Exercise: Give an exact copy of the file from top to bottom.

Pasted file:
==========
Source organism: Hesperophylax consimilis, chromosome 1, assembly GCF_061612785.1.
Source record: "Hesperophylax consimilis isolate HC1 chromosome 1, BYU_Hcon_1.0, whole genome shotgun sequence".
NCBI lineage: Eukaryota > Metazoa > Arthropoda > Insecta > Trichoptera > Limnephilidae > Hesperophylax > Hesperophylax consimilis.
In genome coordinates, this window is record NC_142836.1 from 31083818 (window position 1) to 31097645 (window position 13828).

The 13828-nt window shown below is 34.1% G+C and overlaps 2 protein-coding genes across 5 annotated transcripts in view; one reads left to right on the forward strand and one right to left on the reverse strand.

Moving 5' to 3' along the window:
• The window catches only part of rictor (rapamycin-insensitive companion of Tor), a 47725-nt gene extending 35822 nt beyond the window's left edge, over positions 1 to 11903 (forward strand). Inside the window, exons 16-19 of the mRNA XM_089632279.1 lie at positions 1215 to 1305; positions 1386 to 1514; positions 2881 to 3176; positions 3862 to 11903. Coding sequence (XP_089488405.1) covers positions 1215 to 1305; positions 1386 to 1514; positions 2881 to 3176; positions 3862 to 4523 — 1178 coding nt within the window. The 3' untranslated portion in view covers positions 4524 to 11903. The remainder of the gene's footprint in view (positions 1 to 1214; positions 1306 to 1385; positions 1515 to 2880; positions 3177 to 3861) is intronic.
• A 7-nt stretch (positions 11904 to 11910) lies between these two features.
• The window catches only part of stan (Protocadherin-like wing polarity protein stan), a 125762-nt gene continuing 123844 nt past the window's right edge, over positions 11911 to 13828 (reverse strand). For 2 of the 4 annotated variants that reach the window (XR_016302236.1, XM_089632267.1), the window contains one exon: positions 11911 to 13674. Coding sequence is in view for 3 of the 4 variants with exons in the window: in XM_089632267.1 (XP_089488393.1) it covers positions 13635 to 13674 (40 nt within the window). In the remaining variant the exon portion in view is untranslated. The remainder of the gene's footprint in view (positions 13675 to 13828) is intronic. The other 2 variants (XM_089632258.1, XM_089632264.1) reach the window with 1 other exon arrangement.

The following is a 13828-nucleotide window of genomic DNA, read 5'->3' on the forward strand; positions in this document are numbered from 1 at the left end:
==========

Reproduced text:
Source organism: Hesperophylax consimilis, chromosome 1, assembly GCF_061612785.1.
Source record: "Hesperophylax consimilis isolate HC1 chromosome 1, BYU_Hcon_1.0, whole genome shotgun sequence".
NCBI lineage: Eukaryota > Metazoa > Arthropoda > Insecta > Trichoptera > Limnephilidae > Hesperophylax > Hesperophylax consimilis.
In genome coordinates, this window is record NC_142836.1 from 31083818 (window position 1) to 31097645 (window position 13828).

The 13828-nt window shown below is 34.1% G+C and overlaps 2 protein-coding genes across 5 annotated transcripts in view; one reads left to right on the forward strand and one right to left on the reverse strand.

Moving 5' to 3' along the window:
• The window catches only part of rictor (rapamycin-insensitive companion of Tor), a 47725-nt gene extending 35822 nt beyond the window's left edge, over positions 1 to 11903 (forward strand). Inside the window, exons 16-19 of the mRNA XM_089632279.1 lie at positions 1215 to 1305; positions 1386 to 1514; positions 2881 to 3176; positions 3862 to 11903. Coding sequence (XP_089488405.1) covers positions 1215 to 1305; positions 1386 to 1514; positions 2881 to 3176; positions 3862 to 4523 — 1178 coding nt within the window. The 3' untranslated portion in view covers positions 4524 to 11903. The remainder of the gene's footprint in view (positions 1 to 1214; positions 1306 to 1385; positions 1515 to 2880; positions 3177 to 3861) is intronic.
• A 7-nt stretch (positions 11904 to 11910) lies between these two features.
• The window catches only part of stan (Protocadherin-like wing polarity protein stan), a 125762-nt gene continuing 123844 nt past the window's right edge, over positions 11911 to 13828 (reverse strand). For 2 of the 4 annotated variants that reach the window (XR_016302236.1, XM_089632267.1), the window contains one exon: positions 11911 to 13674. Coding sequence is in view for 3 of the 4 variants with exons in the window: in XM_089632267.1 (XP_089488393.1) it covers positions 13635 to 13674 (40 nt within the window). In the remaining variant the exon portion in view is untranslated. The remainder of the gene's footprint in view (positions 13675 to 13828) is intronic. The other 2 variants (XM_089632258.1, XM_089632264.1) reach the window with 1 other exon arrangement.

The following is a 13828-nucleotide window of genomic DNA, read 5'->3' on the forward strand; positions in this document are numbered from 1 at the left end: